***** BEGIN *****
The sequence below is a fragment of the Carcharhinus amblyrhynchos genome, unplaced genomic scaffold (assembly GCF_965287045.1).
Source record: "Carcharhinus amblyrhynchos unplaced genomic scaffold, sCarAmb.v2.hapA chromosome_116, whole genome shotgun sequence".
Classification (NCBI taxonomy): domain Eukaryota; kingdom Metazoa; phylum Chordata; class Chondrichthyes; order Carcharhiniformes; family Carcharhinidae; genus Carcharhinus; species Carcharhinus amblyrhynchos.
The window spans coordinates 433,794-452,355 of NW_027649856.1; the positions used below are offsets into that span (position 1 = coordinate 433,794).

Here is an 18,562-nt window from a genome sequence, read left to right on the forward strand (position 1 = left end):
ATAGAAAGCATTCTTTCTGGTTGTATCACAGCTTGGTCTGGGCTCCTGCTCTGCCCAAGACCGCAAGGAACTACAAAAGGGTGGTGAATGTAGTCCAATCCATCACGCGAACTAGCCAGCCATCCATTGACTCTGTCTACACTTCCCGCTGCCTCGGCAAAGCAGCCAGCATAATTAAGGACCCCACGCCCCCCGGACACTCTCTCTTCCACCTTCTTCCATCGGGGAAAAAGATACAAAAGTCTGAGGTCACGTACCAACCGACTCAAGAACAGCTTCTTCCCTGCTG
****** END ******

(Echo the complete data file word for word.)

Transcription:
The sequence below is a fragment of the Carcharhinus amblyrhynchos genome, unplaced genomic scaffold (assembly GCF_965287045.1).
Source record: "Carcharhinus amblyrhynchos unplaced genomic scaffold, sCarAmb.v2.hapA chromosome_116, whole genome shotgun sequence".
Classification (NCBI taxonomy): domain Eukaryota; kingdom Metazoa; phylum Chordata; class Chondrichthyes; order Carcharhiniformes; family Carcharhinidae; genus Carcharhinus; species Carcharhinus amblyrhynchos.
The window spans coordinates 433,794-452,355 of NW_027649856.1; the positions used below are offsets into that span (position 1 = coordinate 433,794).

Here is an 18,562-nt window from a genome sequence, read left to right on the forward strand (position 1 = left end):
ATAGAAAGCATTCTTTCTGGTTGTATCACAGCTTGGTCTGGGCTCCTGCTCTGCCCAAGACCGCAAGGAACTACAAAAGGGTGGTGAATGTAGTCCAATCCATCACGCGAACTAGCCAGCCATCCATTGACTCTGTCTACACTTCCCGCTGCCTCGGCAAAGCAGCCAGCATAATTAAGGACCCCACGCCCCCCGGACACTCTCTCTTCCACCTTCTTCCATCGGGGAAAAAGATACAAAAGTCTGAGGTCACGTACCAACCGACTCAAGAACAGCTTCTTCCCTGCTG